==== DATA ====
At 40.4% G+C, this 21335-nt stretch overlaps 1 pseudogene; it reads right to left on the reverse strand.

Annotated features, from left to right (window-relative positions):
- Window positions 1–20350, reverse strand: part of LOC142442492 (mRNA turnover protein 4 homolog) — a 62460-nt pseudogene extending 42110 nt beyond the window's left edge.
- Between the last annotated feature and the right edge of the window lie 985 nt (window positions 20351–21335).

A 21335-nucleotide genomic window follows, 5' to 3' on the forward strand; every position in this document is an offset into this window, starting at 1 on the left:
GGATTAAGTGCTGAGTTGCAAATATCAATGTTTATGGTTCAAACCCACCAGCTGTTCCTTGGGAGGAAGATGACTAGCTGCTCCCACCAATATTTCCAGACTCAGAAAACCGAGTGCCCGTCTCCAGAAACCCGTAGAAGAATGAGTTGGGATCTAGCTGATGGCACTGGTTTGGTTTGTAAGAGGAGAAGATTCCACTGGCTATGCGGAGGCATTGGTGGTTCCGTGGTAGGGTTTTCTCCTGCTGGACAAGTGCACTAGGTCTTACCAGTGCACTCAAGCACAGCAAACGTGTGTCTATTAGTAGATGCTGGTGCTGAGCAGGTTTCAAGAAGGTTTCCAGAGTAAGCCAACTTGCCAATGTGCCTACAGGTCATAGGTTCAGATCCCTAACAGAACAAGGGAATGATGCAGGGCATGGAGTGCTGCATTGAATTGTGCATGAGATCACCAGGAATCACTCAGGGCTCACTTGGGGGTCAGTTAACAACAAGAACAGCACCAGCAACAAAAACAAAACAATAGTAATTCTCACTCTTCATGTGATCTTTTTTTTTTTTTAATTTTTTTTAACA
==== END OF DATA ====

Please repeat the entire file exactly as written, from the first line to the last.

At 40.4% G+C, this 21335-nt stretch overlaps 1 pseudogene; it reads right to left on the reverse strand.

Annotated features, from left to right (window-relative positions):
- Window positions 1–20350, reverse strand: part of LOC142442492 (mRNA turnover protein 4 homolog) — a 62460-nt pseudogene extending 42110 nt beyond the window's left edge.
- Between the last annotated feature and the right edge of the window lie 985 nt (window positions 20351–21335).

A 21335-nucleotide genomic window follows, 5' to 3' on the forward strand; every position in this document is an offset into this window, starting at 1 on the left:
GGATTAAGTGCTGAGTTGCAAATATCAATGTTTATGGTTCAAACCCACCAGCTGTTCCTTGGGAGGAAGATGACTAGCTGCTCCCACCAATATTTCCAGACTCAGAAAACCGAGTGCCCGTCTCCAGAAACCCGTAGAAGAATGAGTTGGGATCTAGCTGATGGCACTGGTTTGGTTTGTAAGAGGAGAAGATTCCACTGGCTATGCGGAGGCATTGGTGGTTCCGTGGTAGGGTTTTCTCCTGCTGGACAAGTGCACTAGGTCTTACCAGTGCACTCAAGCACAGCAAACGTGTGTCTATTAGTAGATGCTGGTGCTGAGCAGGTTTCAAGAAGGTTTCCAGAGTAAGCCAACTTGCCAATGTGCCTACAGGTCATAGGTTCAGATCCCTAACAGAACAAGGGAATGATGCAGGGCATGGAGTGCTGCATTGAATTGTGCATGAGATCACCAGGAATCACTCAGGGCTCACTTGGGGGTCAGTTAACAACAAGAACAGCACCAGCAACAAAAACAAAACAATAGTAATTCTCACTCTTCATGTGATCTTTTTTTTTTTTTAATTTTTTTTAACA